Prometheus: Interview with Ridley Scott

Ridley Scott, the three-time Oscar-nominated filmmaker who invigorated (some say reinvented) the sci-fi film genre with Alien, in 1979, offers his signature brand of action, thrills and scares, with his new picture, Prometheus.

With Prometheus, Scott has created an original mythology that tips its hat to elements of the original Alien. In the story a team of explorers discovers a clue to the origins of mankind on Earth, leading them on a thrilling journey aboard the spaceship Prometheus to the darkest corners of the universe. There, they must fight a terrifying battle to save the future of the human race.

Although he has not helmed a science fiction picture in three decades (1982’s Blade Runner) Ridley Scott’s interest in the genre never abated. Having made two of the most revered genre films of all time, his return would only be triggered by a truly grand and original idea. “Over the past few decades, we’ve been ‘action filmed-out’ and ‘monster filmed-out’ and almost ‘science fiction filmed-out,” says Scott. “So the baseline question is: how original are you going to be?”

“The reason I haven’t made another sci-fi film in so many years, apart from the fact I’ve been busy making other films and exploring different genres, is because frankly I haven’t come across anything worthwhile for me to do with enough truth, originality and strength. Prometheus has all three.”

The script that preceded Prometheus started out as a prequel to Alien, but when Scott came onboard to direct and Damon Lindelof to work on the screenplay, the project evolved into a stand-alone film; you need not know anything about Alien to appreciate Prometheus.

Says co-screenwriter Jon Spaihts: “The most difficult thing about writing this story was that nothing was given. Everything had to be invented. In creating an entire world with Ridley Scott, I had an enormous canvas to paint on.” Co-writer/exec- producer Damon Lindelof says he was “incredibly struck by just how original Ridley’s vision was for this movie. It’s daring, visceral and the last thing anyone expects.”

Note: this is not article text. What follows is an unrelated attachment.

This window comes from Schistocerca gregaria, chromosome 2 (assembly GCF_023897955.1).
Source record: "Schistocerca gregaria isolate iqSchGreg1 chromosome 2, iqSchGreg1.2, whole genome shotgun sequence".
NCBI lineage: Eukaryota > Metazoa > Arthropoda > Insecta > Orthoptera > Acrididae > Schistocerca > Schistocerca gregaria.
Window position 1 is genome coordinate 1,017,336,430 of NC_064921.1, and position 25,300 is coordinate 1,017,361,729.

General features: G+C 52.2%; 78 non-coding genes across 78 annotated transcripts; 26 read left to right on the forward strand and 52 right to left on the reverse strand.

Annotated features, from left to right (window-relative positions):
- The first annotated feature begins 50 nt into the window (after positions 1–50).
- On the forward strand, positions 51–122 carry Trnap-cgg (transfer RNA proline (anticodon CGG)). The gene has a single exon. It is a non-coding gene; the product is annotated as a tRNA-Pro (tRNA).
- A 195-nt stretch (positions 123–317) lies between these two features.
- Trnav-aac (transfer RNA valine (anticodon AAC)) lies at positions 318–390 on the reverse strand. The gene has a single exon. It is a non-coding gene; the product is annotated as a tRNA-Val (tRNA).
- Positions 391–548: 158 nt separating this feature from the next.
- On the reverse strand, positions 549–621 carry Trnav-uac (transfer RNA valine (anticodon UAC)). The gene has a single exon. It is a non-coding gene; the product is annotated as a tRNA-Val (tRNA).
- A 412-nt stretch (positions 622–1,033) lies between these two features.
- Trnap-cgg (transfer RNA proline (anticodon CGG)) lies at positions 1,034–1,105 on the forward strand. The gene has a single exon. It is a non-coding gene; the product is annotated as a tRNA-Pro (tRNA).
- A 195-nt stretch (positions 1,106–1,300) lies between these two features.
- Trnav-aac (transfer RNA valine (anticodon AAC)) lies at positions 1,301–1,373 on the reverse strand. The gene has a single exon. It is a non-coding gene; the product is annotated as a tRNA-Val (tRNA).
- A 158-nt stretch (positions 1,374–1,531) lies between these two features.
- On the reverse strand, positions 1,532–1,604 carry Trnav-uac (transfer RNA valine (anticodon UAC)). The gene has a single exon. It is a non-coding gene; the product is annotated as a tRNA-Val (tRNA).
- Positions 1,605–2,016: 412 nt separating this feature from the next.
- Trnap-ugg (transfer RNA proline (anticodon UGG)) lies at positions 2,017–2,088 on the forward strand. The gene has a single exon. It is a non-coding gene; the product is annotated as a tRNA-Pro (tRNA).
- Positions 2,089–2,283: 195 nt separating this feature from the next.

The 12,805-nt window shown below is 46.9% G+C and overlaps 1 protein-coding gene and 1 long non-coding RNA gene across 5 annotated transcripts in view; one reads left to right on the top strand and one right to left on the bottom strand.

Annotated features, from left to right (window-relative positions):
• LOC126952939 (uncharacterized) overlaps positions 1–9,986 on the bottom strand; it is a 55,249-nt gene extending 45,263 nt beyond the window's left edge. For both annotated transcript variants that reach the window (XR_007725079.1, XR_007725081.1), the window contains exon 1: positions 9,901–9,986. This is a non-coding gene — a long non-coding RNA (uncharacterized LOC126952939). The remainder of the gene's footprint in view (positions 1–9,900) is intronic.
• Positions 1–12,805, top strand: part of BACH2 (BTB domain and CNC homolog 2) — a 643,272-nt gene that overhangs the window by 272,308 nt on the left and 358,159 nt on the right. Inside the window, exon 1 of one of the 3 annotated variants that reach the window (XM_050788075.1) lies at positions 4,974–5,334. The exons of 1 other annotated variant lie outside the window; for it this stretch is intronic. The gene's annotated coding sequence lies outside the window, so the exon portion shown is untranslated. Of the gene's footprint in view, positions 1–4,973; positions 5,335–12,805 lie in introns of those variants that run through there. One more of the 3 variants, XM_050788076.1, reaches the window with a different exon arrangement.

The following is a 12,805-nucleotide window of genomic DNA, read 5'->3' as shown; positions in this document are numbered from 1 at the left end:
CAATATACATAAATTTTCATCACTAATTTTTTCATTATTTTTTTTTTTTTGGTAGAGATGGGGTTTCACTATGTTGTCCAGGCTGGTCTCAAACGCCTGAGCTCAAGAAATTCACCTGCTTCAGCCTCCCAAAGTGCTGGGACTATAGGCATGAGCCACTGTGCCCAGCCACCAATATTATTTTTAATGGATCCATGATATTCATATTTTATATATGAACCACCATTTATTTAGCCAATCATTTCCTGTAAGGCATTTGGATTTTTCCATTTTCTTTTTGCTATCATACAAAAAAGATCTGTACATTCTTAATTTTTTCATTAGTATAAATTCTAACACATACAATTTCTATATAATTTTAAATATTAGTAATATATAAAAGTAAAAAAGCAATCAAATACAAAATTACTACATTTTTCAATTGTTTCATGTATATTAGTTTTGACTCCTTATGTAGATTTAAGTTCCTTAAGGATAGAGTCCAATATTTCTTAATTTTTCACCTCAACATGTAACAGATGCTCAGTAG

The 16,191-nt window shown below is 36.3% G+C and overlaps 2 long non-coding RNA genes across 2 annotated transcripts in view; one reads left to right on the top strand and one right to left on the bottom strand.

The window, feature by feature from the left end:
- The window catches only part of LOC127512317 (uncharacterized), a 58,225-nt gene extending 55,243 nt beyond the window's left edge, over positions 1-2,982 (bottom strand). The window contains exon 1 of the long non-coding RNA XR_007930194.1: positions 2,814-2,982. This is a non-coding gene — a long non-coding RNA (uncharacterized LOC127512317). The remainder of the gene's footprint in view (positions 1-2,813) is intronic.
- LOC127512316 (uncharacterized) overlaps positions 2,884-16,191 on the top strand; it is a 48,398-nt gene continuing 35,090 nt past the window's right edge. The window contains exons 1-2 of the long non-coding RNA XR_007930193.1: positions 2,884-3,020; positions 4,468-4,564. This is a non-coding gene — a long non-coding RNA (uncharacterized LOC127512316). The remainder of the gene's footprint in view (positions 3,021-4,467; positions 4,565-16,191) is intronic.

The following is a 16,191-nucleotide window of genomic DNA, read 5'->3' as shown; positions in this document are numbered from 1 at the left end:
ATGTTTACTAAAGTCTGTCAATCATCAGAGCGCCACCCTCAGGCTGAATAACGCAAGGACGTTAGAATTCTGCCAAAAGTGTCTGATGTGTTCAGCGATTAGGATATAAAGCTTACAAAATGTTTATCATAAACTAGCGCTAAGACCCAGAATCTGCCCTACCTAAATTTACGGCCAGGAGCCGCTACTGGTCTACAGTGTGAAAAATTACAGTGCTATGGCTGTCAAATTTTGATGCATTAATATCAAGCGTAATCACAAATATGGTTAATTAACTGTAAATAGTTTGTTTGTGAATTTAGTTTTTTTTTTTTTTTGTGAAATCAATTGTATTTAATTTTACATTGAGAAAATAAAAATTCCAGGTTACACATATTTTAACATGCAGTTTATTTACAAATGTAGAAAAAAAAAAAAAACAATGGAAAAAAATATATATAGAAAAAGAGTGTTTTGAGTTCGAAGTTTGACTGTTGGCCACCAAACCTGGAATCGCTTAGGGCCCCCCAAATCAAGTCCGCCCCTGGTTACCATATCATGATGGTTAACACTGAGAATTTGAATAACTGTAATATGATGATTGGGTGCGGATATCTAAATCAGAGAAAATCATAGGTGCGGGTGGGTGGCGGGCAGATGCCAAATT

As the script was developed, the story’s big ideas emerged: During a journey to meet what some of the scientist crew believe to be their “makers”–beings who may have created life on our planet–the crew of the spaceship Prometheus and the mega-corporation funding its trillion-dollar mission, are challenging the gods. As experienced by the figure from which the ship takes its name, challenging the gods is a very bad idea.

“We named the ship Prometheus as a reference to the character in Greek mythology who alternatively gave fire to man or shaped man’s image from clay,” Scott explains. “In either case, he was instrumental in changing the entire evolution of mankind. He also angered the gods in a big way and suffered mercilessly for it. All three aspects of the myth have analogies in our story.

But ultimately, notes Lindelof, Prometheus is centered around us. “It’s about humanity in the future, challenging some of our most cherished scientific and philosophic ideas.”

The team of scientists and explorers aboard the Prometheus are on nothing less than a journey to discover answers to some of life’s most profound questions.

In Ridley Scott’s films, including Prometheus, the protagonists’ discoveries often defy expectations. “That’s what makes good drama,” states the filmmaker. “Our story circles the truth of what might be out there and therein lays its most frightening aspect. Feasibility always creates the finest and most dangerous drama and the opportunity for me to scare the hell out of everyone.”

On the planet, the team meets a survivor of a civilization in control of some very dangerous elements, including various forms of biology and biomechanics. “This brings us to the question,” says Scott, “what are the consequences of meeting a superior being, whose capabilities are quantum leaps beyond one’s own, and are in effect god-like?”

Or as famed astrophysicist Stephen Hawking claimed (on the television show Into the Universe with Stephen Hawking): “If aliens visit us, the outcome would be much as when Columbus landed in America, which didn’t turn out well for the Native Americans. We only have to look at ourselves to see how intelligent life might develop into something we wouldn’t want to meet.”